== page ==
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Opec: An Early- Morning Truce

2 minute read

At 3:30 a.m. last Wednesday, an exhausted Rilwanu Lukman, the Nigerian Oil Minister and president of the Organization of Petroleum Exporting Countries, emerged from a conference room at Geneva’s Intercontinental Hotel to announce that the cartel had ended its longest meeting ever. After 17 days of bitter wrangling, OPEC had agreed to renew its two-month-old pact to keep oil production down in an effort to push up prices. The group intends to hold daily output to 17 million bbl. a day, up only slightly from the current 16.8 million bbl. a day.

At the start of the fractious meeting it seemed that any agreement might be scuttled by Kuwaiti Oil Minister Ali Khalifa Al-Sabah and his Saudi Arabian counterpart Sheik Ahmed Zaki Yamani. Kuwait and Saudi Arabia, OPEC’s two richest members, had insisted on bolstering their production by some 10%. In the end, Saudi Arabia accepted no increase for itself and instead offered to donate its share of the 200,000 bbl.-a-day production hike to Kuwait.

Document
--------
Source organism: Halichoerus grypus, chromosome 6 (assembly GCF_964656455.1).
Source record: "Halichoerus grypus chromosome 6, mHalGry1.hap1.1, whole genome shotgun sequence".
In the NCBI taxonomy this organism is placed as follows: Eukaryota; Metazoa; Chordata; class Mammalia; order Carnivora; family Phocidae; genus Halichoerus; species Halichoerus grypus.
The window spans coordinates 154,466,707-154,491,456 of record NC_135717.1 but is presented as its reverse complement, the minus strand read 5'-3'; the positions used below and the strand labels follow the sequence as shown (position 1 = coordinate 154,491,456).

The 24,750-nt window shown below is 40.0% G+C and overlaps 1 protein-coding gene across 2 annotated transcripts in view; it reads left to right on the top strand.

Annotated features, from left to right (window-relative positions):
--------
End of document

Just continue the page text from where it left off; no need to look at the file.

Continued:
But the temporary pact, which holds only through the end of the year, did not impress oil traders. After the announcement, the price of a barrel of West Texas Intermediate Crude fell from $15.19 to close the week at $15.02. OPEC must meet again in December to set 1987 production levels, and many analysts think the current agreement may collapse, perhaps sending the price of oil back below $10 per bbl.

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